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Liver lipid peroxidation in experimental Escherichia coli peritonitis: The role of myeloperoxidase and nitric oxide inhibition

Melek Demir, Ilknur Kaleli, Suleyman Demir, Selahattin Sert, Nural Cevahir, Umut Yildirim, Barbaros Sahin

Med Sci Monit 2007; 13(10): BR225-229

ID: 502344

Available online: 2007-10-01

Published: 2007-10-01

Background:    The pathogenic mechanism of peritonitis is complex. The role of nitric oxide (NO) and myeloperoxidase (MPO) in liver lipid peroxidation accompanying bacterial peritonitis was evaluated.
Material/Methods: Peritonitis was induced by 0.2-ml intraperitoneal application of 10[sup]5[/sup] (low E. coli) or 2×10[sup]8[/sup] CFU/ml (high E. coli) E. coli isolated from a bacteriemic patient. A nonspecific nitric oxide synthase inhibitor, L-N[sup]G[/sup]-nitroarginine methyl ester (L-NAME, 8 mg/kg i.p.) was given to determine the potential involvement of nitric oxide. Female mice were divided into five groups: controls, low E. coli, low E. coli + L-NAME, high E. coli, and high E. coli + L-NAME. After 24 hours, peritoneal lavage fluids and hepatic tissue samples were obtained for microbiological and biochemical evaluation. Hepatic tissue malondialdehyde (MDA) levels were measured to determine the free radical-induced lipid peroxidation in peritonitis.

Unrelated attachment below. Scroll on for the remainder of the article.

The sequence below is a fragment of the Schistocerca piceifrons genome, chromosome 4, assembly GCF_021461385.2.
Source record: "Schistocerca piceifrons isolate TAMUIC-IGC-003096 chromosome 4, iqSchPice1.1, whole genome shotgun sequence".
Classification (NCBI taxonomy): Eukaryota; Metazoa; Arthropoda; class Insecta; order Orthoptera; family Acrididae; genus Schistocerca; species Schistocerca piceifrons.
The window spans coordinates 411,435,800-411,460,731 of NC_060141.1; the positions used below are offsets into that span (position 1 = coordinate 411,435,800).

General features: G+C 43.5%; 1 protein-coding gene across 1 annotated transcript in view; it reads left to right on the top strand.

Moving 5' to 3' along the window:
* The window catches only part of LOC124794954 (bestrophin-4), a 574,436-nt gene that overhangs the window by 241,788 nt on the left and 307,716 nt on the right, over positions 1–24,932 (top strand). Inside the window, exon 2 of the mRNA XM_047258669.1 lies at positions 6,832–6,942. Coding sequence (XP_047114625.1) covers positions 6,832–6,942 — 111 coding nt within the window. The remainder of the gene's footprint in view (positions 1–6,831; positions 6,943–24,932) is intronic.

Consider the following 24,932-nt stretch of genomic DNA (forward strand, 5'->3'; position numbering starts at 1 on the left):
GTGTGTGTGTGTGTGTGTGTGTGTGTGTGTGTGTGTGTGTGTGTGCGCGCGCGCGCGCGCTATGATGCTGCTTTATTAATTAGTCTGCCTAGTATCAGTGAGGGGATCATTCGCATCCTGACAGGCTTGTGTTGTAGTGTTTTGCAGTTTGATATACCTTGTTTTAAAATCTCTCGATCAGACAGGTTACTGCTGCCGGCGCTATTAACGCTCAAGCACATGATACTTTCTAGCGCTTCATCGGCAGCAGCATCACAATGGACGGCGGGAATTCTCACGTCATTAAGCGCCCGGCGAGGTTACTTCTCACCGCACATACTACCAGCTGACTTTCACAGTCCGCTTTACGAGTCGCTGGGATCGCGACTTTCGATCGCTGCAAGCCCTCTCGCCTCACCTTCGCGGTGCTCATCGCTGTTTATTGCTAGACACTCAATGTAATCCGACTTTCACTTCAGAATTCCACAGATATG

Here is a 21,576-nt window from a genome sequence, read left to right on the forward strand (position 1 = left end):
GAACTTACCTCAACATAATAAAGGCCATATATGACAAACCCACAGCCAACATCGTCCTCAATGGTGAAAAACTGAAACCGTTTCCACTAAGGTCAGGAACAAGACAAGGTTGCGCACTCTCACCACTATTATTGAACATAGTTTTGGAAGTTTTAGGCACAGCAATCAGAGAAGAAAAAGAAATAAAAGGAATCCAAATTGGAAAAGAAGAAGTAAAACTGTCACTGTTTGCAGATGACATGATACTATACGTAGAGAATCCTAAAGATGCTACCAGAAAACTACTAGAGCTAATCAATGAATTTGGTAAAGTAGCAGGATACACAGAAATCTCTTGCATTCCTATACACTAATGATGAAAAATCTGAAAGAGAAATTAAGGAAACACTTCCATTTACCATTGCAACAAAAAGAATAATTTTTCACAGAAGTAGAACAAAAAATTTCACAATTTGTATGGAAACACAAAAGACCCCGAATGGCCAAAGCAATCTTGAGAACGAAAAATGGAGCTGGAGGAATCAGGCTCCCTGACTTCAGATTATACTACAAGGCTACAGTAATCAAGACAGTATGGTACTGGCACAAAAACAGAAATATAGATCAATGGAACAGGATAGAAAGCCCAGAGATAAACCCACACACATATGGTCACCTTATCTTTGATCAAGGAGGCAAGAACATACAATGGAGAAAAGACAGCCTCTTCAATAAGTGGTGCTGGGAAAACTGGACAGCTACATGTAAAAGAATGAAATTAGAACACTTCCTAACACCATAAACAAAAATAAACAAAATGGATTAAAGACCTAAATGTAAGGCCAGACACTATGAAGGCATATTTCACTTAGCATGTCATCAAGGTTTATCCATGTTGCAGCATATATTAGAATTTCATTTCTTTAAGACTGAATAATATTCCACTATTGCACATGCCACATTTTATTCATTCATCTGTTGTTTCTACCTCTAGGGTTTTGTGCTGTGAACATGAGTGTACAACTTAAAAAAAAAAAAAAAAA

Results: MDA levels were increased in the high, but not in the low, E. coli group (p<0.001) compared with the controls. MDA levels were lower in the high E. coli + L-NAME group than in the high E. coli group, but still higher than in the control group (p<0.01). Liver myeloperoxidase (MPO) activities were increased in the high E. coli group (p<0.01), but not in the low E. coli group. L-NAME increased myeloperoxidase activities in both groups.
Conclusions:    These results are consistent with the notion that NO and MPO contribute in liver tissue lipid peroxidation in peritonitis. NO may have different effects in hepatic damage depending on the severity of infection.

Keywords: Escherichia coli - physiology, Ascitic Fluid - microbiology, Animals, Lipid Peroxidation, Liver - microbiology, Malondialdehyde - metabolism, Mice, Mice, Inbred BALB C, Nitric Oxide - metabolism, Peritonitis - microbiology, Peroxidase - metabolism